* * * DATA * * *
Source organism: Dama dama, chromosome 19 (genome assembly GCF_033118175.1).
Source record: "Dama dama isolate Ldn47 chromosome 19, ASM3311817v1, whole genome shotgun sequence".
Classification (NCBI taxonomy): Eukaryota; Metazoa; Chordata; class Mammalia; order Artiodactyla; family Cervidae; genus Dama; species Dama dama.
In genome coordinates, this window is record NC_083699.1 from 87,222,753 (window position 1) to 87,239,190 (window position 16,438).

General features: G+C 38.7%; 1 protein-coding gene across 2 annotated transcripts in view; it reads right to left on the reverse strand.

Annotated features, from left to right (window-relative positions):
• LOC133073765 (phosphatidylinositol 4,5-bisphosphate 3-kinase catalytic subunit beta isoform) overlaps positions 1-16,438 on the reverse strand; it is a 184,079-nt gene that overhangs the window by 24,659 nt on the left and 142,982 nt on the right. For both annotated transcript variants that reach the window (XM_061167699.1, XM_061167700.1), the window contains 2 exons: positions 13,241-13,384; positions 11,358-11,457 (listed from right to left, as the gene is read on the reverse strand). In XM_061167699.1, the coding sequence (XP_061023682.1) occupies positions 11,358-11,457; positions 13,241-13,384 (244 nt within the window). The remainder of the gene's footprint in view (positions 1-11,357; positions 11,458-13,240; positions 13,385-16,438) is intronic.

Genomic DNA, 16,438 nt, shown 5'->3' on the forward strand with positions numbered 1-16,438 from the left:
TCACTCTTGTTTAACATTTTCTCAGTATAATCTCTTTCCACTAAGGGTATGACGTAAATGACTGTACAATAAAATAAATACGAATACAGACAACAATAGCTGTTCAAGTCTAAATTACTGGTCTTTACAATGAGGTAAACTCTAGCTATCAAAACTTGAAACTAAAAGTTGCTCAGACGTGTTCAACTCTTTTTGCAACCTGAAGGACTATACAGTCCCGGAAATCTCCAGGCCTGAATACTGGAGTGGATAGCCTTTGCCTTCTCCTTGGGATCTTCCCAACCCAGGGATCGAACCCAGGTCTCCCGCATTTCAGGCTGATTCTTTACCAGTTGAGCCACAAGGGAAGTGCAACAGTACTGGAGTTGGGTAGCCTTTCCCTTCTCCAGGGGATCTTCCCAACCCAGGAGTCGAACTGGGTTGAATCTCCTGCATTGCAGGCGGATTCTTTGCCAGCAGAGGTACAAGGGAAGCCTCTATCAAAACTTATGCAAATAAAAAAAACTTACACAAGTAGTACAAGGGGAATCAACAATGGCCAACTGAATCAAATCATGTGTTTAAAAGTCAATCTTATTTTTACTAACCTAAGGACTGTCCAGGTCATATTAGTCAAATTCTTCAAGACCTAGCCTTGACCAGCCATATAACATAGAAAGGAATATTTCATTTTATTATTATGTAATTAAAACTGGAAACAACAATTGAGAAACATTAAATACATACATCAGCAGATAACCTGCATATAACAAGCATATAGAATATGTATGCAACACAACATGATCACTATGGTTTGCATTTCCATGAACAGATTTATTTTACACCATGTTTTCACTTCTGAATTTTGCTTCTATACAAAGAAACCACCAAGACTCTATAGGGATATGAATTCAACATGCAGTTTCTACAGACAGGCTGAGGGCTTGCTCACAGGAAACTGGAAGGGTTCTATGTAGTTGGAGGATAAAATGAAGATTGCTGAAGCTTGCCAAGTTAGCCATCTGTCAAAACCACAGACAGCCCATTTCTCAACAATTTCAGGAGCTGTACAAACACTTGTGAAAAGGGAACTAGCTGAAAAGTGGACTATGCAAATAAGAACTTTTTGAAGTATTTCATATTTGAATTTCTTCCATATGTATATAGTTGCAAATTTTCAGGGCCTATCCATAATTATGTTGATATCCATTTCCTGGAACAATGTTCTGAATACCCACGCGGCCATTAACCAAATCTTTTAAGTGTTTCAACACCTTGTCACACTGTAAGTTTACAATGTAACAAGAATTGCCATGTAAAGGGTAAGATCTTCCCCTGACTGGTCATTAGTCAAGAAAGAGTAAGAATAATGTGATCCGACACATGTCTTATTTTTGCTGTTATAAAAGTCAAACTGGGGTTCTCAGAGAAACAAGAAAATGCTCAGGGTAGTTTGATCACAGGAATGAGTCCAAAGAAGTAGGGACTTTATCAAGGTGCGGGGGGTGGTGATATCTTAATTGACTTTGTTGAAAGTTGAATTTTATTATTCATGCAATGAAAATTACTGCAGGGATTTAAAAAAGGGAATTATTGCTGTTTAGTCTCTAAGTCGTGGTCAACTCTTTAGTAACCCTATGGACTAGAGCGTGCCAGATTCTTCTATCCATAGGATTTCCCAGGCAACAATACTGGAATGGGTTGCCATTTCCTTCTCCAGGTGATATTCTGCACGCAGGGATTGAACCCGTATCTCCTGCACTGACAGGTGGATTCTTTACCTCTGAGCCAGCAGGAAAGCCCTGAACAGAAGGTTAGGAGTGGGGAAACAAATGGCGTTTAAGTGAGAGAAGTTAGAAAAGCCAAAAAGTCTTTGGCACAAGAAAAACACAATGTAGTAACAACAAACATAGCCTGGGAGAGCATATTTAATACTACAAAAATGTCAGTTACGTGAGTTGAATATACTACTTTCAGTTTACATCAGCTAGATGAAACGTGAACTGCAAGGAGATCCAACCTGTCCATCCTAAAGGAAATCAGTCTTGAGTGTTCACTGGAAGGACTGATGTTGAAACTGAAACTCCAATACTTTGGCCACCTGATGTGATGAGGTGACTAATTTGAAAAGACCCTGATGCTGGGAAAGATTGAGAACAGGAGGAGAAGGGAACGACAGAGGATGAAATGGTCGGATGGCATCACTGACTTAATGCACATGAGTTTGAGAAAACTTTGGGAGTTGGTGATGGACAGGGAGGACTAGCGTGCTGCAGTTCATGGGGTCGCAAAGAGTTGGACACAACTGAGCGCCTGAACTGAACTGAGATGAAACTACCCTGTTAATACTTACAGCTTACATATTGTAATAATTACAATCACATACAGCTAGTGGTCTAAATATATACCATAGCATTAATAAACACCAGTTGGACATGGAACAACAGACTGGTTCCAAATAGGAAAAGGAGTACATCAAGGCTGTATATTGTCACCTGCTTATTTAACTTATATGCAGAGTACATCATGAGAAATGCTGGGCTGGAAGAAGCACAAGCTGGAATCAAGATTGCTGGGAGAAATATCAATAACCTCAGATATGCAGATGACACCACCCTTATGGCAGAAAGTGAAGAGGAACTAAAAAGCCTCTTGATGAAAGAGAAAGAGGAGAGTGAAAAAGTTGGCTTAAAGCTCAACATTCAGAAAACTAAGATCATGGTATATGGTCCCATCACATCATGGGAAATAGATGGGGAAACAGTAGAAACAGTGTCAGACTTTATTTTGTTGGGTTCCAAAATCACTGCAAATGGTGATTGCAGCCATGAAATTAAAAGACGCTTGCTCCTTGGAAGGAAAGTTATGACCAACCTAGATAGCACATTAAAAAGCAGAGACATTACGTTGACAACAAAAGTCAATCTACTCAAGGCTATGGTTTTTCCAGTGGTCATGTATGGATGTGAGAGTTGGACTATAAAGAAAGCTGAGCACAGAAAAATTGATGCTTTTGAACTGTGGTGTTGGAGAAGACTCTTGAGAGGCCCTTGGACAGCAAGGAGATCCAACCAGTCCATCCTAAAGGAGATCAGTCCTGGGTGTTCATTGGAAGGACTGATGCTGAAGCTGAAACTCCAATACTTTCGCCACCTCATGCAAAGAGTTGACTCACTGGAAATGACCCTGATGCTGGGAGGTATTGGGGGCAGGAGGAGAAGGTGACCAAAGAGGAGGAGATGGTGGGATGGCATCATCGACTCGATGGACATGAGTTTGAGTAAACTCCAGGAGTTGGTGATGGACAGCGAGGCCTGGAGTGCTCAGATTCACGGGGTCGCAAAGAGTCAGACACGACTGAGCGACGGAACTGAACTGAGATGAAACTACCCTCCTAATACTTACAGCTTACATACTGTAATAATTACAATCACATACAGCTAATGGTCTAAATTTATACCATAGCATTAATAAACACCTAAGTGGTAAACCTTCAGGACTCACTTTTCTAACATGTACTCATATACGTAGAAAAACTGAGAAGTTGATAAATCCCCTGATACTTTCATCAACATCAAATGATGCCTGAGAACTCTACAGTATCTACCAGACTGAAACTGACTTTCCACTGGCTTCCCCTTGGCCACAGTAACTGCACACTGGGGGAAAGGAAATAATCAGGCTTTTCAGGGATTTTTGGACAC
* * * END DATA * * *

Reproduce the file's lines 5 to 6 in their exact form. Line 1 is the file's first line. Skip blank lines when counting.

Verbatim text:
General features: G+C 38.7%; 1 protein-coding gene across 2 annotated transcripts in view; it reads right to left on the reverse strand.

Annotated features, from left to right (window-relative positions):